Published by Josh Mills
Over the weekend I spent some time in "The Zone” with Pyramid Scheme and discussed their upcoming album. They shattered my vision of what a trap artist’s life is like, explained their long journey to “Thundercat” and beyond.
"The Zone” is a suburban retreat of a multi-million dollar studio. It is not the least bit flashy. It’s more of a hidden blue collar escape where it just so happens Lil Jon and the Ying Yang Twins made multi-platinum records. You would only know that because they are hanging on the wall. This is the base of operations for Pyramid Scheme who consists of Adam LaRossa and Sterling Pike. These two sat down with me and explained their rise to releasing Thundercat on Mad Decent and how success did not happen overnight.
Josh: How did you get your start in music?
Adam: I started playing drums and then switched to electronic production after taking a college class in Baltimore. I fell in love and started spending time after class working on it. While I was there I was lucky enough to work with a mentor who helped me get a job working at Firaxis composing music for video games. Due to the lack of creativity allowed I decided to move into music engineering which I thought would allow a little more freedom. I moved to Atlanta and got into engineering music for pop artists while beginning to work on my own music at night. I bounced around to a few studios until I met Billy Hume. Billy is a music producer that worked with the Ying Yang Twins and Lil' Jon. Working for Billy was like boot camp but I learned a lot from him. So 9 years ago through putting in hard work with Billy I got to meet the Ying Yang Twins. After a few years of this I got a little disillusioned with trying to make my own music. I moved out of Atlanta and ended up in Seattle working sales jobs. It was really Sterling and I linking up that got me back into music. We both knew of each other from Atlanta but when we started collaborating things started to click. We kind of saved each other.
Sterling: I started by throwing parties in Atlanta that were called Wobble Wednesdays and then I started pushing to get my own gig with Zach Debroka through RSVPATL, who I had done promotions with before. They were reluctant to let someone unknown secure a spot at well-known Atlanta venue, Wild Bill’s so they wanted to hear a mix first. I had to convince them a mix was unnecessary and that we had a new way of doing things and half of our product was our live show. I explained it’s really about the individual performance and a mix wouldn’t be a fair demonstration of our product. I told them I wasn’t looking for a weekly commitment and that I wanted one to do one show and that would be the audition. I told them with confidence I knew what I had and because of our history I came to them first.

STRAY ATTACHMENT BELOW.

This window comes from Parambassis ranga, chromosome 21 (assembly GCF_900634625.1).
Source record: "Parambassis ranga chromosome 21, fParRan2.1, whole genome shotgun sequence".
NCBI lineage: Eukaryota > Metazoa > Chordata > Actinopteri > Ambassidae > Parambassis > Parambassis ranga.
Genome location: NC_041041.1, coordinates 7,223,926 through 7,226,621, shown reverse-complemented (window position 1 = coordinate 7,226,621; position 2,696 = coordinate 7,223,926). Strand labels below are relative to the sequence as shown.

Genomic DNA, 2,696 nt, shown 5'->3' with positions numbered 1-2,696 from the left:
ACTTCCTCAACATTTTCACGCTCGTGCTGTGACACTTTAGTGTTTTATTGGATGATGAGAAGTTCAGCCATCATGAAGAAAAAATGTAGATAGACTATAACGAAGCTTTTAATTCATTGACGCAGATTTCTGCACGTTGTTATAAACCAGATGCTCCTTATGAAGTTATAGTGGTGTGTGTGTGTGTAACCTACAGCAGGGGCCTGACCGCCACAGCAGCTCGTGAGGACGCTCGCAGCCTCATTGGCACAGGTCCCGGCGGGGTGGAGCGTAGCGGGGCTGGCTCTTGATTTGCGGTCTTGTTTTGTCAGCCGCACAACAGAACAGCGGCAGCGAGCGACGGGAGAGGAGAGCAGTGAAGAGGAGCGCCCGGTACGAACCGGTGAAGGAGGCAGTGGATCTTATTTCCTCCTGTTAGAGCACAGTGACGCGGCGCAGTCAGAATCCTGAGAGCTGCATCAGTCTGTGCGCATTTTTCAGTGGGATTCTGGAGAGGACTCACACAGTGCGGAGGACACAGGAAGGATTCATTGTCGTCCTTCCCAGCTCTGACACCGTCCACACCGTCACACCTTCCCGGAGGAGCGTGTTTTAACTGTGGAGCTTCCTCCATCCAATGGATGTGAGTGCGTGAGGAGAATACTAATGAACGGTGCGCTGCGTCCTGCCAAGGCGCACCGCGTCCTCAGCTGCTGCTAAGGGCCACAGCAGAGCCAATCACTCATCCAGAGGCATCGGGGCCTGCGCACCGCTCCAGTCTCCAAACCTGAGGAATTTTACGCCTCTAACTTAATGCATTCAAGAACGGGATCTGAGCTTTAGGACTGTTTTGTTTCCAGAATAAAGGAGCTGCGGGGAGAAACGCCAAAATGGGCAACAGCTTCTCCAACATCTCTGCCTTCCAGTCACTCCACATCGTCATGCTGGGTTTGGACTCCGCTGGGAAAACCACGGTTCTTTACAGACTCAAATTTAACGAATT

It was an absolute blast. I learned to DJ on stage in front of thousands of people.
Josh: I think that’s called hustling.
Sterling: Ha yeah maybe. This made Zach really nervous. The time slot we landed was on a night that typically wasn’t too packed but the manager came in a said “Ok guys we have a big night tonight.” Zach was sweating bullets because it just so turned out thousands of people showed up for whatever reason. I remember Chiko from RSVPATL turning to me nervously asking if I had this because their reputation was on the line. I told him “Oh yeah no problem man.” I always did things sort of freestyle back then and there were two of us on stage to handle any worst case scenarios. That set was nothing but worst case scenarios but we were doing things in EDM that hadn’t really caught on yet by mashing up rap and top 40 tracks into EDM tracks. The mixes may have been absolutely atrocious but the track selection killed it. That’s all it took, the crowd loved it. It was a mix of songs they could sing along to but in a way they had never heard before. After that we landed a regular spot there and DJ Spy, who headlined that night, started teaching me a few things from there. It was an absolute blast. I learned to DJ on stage in front of thousands of people.
Josh: So coming from the Midwest one of the first things you notice about Atlanta is how you just get immersed in the rap culture down here. How did you guys get hooked up with Ying Yang Twins for Thundercat?
Sterling: Well Adam has a background with them and my friend was throwing an event featuring them and told us to stop by. Adam hadn’t seen them in years and I never met them. I grew up with them on the radio, listening to them in high school and luckily we got to go back stage and kick it with them. We just mentioned we were into making music, we would send something over to them and see what they thought. So it was really from just kicking it with them and Adam doing some work with them in the studio previously. Those are just the random things that you can do in Atlanta. It provides easy access to meeting some really cool people. If you go see Ying Yang Twins in LA, you are not getting back stage to meet them but Atlanta is a city where you can get away with that.